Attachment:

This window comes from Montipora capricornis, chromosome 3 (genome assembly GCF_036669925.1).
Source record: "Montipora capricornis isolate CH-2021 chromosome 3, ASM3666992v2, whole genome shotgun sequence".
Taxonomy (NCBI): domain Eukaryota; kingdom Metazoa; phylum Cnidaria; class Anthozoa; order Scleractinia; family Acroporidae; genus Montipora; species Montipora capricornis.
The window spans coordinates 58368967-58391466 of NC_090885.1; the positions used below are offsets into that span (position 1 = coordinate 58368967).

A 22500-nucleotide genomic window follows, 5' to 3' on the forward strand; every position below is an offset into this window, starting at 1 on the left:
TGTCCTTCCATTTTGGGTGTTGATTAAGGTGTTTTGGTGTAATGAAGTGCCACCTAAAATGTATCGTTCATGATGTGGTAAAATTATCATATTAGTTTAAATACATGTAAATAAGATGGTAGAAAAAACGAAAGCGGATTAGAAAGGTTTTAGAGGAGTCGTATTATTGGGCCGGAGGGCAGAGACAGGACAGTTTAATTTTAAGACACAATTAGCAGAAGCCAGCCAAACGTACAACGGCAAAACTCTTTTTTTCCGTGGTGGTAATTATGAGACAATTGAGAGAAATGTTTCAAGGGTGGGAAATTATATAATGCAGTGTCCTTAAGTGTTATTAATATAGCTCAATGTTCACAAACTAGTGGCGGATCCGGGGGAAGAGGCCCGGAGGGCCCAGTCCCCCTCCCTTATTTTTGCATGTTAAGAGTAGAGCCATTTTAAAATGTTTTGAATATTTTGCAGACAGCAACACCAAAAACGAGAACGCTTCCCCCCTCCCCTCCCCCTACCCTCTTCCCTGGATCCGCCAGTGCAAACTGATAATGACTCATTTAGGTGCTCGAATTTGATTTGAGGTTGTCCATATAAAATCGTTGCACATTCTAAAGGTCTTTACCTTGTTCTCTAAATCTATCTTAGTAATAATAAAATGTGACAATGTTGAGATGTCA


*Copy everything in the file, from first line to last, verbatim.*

This window comes from Montipora capricornis, chromosome 3 (genome assembly GCF_036669925.1).
Source record: "Montipora capricornis isolate CH-2021 chromosome 3, ASM3666992v2, whole genome shotgun sequence".
Taxonomy (NCBI): domain Eukaryota; kingdom Metazoa; phylum Cnidaria; class Anthozoa; order Scleractinia; family Acroporidae; genus Montipora; species Montipora capricornis.
The window spans coordinates 58368967-58391466 of NC_090885.1; the positions used below are offsets into that span (position 1 = coordinate 58368967).

A 22500-nucleotide genomic window follows, 5' to 3' on the forward strand; every position below is an offset into this window, starting at 1 on the left:
TGTCCTTCCATTTTGGGTGTTGATTAAGGTGTTTTGGTGTAATGAAGTGCCACCTAAAATGTATCGTTCATGATGTGGTAAAATTATCATATTAGTTTAAATACATGTAAATAAGATGGTAGAAAAAACGAAAGCGGATTAGAAAGGTTTTAGAGGAGTCGTATTATTGGGCCGGAGGGCAGAGACAGGACAGTTTAATTTTAAGACACAATTAGCAGAAGCCAGCCAAACGTACAACGGCAAAACTCTTTTTTTCCGTGGTGGTAATTATGAGACAATTGAGAGAAATGTTTCAAGGGTGGGAAATTATATAATGCAGTGTCCTTAAGTGTTATTAATATAGCTCAATGTTCACAAACTAGTGGCGGATCCGGGGGAAGAGGCCCGGAGGGCCCAGTCCCCCTCCCTTATTTTTGCATGTTAAGAGTAGAGCCATTTTAAAATGTTTTGAATATTTTGCAGACAGCAACACCAAAAACGAGAACGCTTCCCCCCTCCCCTCCCCCTACCCTCTTCCCTGGATCCGCCAGTGCAAACTGATAATGACTCATTTAGGTGCTCGAATTTGATTTGAGGTTGTCCATATAAAATCGTTGCACATTCTAAAGGTCTTTACCTTGTTCTCTAAATCTATCTTAGTAATAATAAAATGTGACAATGTTGAGATGTCA